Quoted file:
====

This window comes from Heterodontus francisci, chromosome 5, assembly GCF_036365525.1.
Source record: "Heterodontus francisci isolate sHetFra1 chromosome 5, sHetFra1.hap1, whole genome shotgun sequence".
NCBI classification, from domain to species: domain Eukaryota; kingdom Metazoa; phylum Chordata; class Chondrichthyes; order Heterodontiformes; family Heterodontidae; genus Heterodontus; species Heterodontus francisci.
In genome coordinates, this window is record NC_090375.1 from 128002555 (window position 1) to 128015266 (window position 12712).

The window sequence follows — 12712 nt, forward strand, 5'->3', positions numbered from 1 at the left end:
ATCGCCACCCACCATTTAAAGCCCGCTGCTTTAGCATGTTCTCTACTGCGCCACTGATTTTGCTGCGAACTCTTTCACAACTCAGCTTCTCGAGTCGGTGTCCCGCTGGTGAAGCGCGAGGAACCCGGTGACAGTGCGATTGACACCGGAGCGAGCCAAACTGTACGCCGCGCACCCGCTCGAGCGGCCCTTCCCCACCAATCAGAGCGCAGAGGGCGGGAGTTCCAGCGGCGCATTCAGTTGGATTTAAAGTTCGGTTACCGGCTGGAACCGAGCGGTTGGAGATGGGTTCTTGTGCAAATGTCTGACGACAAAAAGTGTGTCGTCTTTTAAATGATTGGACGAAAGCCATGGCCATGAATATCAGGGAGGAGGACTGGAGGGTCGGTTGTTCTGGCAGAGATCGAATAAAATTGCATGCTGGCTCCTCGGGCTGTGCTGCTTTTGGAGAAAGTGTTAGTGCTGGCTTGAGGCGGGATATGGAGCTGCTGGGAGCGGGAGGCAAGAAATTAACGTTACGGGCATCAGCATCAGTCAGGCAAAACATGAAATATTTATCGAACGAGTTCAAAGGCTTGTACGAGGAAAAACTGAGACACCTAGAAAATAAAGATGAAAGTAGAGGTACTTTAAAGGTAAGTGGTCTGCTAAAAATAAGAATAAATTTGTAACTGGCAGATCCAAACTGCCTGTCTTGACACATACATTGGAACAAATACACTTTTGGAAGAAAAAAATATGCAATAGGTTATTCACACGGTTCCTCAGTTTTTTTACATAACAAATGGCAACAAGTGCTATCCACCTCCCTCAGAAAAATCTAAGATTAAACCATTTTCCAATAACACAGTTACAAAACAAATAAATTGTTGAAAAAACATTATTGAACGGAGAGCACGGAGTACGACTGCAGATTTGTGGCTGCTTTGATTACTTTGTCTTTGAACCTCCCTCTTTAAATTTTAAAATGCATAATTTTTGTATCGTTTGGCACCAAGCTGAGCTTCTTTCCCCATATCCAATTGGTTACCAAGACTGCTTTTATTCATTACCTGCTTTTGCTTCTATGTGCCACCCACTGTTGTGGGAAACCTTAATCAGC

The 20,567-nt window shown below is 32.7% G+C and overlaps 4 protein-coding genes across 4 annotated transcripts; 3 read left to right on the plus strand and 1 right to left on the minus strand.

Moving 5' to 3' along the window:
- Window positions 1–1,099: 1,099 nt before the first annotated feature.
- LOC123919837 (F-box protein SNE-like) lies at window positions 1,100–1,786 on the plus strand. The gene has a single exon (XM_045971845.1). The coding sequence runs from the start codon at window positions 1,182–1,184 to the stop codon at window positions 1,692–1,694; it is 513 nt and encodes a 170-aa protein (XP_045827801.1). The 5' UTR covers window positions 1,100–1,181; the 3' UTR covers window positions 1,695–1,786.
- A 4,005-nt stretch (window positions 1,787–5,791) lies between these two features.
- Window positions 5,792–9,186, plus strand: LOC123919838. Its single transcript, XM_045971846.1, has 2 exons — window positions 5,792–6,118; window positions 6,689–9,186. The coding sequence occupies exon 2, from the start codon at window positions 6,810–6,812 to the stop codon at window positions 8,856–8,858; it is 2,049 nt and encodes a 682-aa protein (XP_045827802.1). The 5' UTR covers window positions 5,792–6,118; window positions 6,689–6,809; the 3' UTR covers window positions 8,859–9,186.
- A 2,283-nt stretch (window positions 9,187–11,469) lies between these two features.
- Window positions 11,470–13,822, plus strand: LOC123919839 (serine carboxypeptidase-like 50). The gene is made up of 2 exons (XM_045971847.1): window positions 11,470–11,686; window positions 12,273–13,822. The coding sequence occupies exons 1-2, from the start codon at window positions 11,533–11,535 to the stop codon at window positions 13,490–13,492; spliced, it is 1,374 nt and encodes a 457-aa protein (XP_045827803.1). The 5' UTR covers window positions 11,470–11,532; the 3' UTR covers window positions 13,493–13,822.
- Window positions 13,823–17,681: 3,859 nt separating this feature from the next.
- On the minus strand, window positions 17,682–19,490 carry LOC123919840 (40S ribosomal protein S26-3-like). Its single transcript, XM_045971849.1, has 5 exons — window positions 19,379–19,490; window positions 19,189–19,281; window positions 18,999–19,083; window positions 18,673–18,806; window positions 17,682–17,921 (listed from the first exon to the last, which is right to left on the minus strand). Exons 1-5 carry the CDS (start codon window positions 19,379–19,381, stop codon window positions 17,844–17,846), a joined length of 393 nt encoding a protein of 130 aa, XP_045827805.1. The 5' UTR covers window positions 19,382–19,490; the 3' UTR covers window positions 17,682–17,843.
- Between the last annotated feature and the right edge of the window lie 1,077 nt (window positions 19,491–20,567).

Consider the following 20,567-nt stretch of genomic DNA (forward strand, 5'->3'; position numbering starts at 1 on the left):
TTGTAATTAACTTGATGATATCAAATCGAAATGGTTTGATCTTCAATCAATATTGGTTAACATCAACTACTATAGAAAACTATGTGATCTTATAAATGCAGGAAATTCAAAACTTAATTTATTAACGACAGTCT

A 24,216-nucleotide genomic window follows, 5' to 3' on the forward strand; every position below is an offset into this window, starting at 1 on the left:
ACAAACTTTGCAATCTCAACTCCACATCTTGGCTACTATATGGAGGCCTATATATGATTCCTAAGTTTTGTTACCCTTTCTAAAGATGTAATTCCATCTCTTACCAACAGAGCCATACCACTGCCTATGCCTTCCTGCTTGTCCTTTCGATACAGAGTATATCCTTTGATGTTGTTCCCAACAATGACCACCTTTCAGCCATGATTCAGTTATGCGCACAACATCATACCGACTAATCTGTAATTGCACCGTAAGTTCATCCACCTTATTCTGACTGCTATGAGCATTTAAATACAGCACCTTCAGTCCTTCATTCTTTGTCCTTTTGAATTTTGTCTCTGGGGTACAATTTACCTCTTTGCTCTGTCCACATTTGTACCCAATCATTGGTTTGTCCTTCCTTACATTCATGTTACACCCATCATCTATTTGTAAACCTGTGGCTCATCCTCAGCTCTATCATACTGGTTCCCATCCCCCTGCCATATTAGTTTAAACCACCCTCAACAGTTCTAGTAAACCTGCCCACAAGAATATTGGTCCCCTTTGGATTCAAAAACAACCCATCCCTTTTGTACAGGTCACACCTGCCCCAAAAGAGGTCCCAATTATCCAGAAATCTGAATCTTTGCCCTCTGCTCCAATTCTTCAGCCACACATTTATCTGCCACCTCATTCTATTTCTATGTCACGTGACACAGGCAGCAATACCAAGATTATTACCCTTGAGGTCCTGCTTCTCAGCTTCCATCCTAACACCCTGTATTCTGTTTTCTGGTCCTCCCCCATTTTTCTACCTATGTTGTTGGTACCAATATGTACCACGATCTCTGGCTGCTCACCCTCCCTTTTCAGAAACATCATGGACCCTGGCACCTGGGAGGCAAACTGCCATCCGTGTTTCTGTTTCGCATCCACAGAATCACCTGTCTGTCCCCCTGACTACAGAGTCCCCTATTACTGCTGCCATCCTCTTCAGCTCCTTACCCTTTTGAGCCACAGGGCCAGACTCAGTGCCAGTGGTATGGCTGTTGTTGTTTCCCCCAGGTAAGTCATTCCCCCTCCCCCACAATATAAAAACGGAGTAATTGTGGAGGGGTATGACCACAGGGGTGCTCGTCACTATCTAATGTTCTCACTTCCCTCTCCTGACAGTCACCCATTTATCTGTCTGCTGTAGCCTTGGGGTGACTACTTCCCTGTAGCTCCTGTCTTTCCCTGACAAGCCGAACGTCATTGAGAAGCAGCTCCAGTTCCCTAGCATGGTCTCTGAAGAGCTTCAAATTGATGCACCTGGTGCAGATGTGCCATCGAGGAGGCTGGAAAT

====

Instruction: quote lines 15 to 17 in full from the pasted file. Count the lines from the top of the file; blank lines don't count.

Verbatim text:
- Window positions 13,823–17,681: 3,859 nt separating this feature from the next.
- On the minus strand, window positions 17,682–19,490 carry LOC123919840 (40S ribosomal protein S26-3-like). Its single transcript, XM_045971849.1, has 5 exons — window positions 19,379–19,490; window positions 19,189–19,281; window positions 18,999–19,083; window positions 18,673–18,806; window positions 17,682–17,921 (listed from the first exon to the last, which is right to left on the minus strand). Exons 1-5 carry the CDS (start codon window positions 19,379–19,381, stop codon window positions 17,844–17,846), a joined length of 393 nt encoding a protein of 130 aa, XP_045827805.1. The 5' UTR covers window positions 19,382–19,490; the 3' UTR covers window positions 17,682–17,843.
- Between the last annotated feature and the right edge of the window lie 1,077 nt (window positions 19,491–20,567).